A Great Alternative to Microsoft Office

While it is common knowledge that Microsoft Office is the standard Word Processing/Spreadsheet/Presentation/Productivity software package, there are some excellent alternatives out there. Microsoft Office is expensive, and in recent news, once Office is installed, it is permanently installed on that computer. In other words, if you install office on your computer, you cannot ever use the same software license on another computer. Previously, you could “reassign” a license of Office to a different computer. Say, for instance, your computer breaks. You can reassign your copy of Office to a replacement computer. Now you will have to actually buy a new license! In light of this, it is beneficial to know that there a number of Office alternatives out there.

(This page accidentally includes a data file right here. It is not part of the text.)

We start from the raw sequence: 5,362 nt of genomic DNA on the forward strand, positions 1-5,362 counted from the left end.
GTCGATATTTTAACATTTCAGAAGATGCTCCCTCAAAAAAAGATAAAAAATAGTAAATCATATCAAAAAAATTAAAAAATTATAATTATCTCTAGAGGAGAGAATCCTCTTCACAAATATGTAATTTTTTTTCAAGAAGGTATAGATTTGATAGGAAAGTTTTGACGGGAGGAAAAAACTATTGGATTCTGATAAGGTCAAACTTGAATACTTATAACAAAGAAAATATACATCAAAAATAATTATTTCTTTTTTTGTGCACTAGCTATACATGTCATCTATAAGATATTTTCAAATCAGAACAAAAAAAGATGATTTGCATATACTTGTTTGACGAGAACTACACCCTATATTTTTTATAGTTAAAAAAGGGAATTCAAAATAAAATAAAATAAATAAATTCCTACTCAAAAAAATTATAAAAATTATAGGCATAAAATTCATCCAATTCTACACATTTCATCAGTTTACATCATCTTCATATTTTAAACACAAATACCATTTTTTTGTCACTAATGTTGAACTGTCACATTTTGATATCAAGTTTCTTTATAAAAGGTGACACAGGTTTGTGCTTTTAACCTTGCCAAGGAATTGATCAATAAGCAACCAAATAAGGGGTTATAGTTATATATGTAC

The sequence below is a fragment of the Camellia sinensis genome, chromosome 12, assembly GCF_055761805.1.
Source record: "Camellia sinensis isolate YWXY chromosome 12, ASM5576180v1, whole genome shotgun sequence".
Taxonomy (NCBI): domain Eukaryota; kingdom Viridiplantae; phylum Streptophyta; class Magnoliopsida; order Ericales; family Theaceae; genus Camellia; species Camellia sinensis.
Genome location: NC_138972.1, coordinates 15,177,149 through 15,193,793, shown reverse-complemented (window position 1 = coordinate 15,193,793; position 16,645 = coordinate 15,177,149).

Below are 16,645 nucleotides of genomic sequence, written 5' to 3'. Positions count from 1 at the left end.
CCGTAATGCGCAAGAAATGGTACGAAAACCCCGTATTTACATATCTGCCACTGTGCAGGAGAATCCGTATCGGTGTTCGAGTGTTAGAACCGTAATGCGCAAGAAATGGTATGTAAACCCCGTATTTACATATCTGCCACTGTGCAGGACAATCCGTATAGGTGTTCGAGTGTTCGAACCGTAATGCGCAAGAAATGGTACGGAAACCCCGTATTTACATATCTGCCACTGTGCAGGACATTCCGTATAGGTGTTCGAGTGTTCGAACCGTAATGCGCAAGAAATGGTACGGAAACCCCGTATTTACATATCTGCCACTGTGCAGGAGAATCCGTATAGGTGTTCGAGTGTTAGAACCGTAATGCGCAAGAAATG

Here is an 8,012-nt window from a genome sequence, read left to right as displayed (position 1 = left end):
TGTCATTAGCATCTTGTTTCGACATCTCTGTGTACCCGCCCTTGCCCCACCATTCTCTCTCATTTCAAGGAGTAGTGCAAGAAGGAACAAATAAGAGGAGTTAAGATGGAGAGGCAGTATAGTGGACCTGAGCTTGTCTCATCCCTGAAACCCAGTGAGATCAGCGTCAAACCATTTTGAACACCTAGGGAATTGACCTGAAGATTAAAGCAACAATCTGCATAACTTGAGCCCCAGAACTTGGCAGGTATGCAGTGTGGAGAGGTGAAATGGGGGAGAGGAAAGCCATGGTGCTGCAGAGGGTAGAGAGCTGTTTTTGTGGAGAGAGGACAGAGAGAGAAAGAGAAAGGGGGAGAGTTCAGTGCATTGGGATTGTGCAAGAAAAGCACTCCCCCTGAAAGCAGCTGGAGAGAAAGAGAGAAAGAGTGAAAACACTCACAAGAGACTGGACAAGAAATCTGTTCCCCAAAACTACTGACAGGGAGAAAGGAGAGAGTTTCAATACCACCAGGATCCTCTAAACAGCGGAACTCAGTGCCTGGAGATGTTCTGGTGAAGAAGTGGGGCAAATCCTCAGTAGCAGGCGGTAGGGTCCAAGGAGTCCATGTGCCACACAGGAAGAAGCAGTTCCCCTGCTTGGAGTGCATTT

Anyone who is a Mac user will know that iWork is a great Office alternative. iWork is software bundle that includes 3 applications: Pages, Numbers, and Keynote which are alternatives to Work, Excel, and Powerpoint respectively. Pages is an outstanding word processing application and also allows for simple and efficient page layout documents, which is helpful for creating fliers & graphic heavy documents. Numbers is a very simple spreadsheet program, that while quite capable, is not nearly as powerful as Excel. Keynote is, in my opinion, a much better alternative to Powerpoint. It is much more user friendly and makes incorporating images, graphs, and charts incredibly simple. Also, the effects that can be applied to slides are nearly limitless. All and all this is a great Office alternative…if you have a Mac.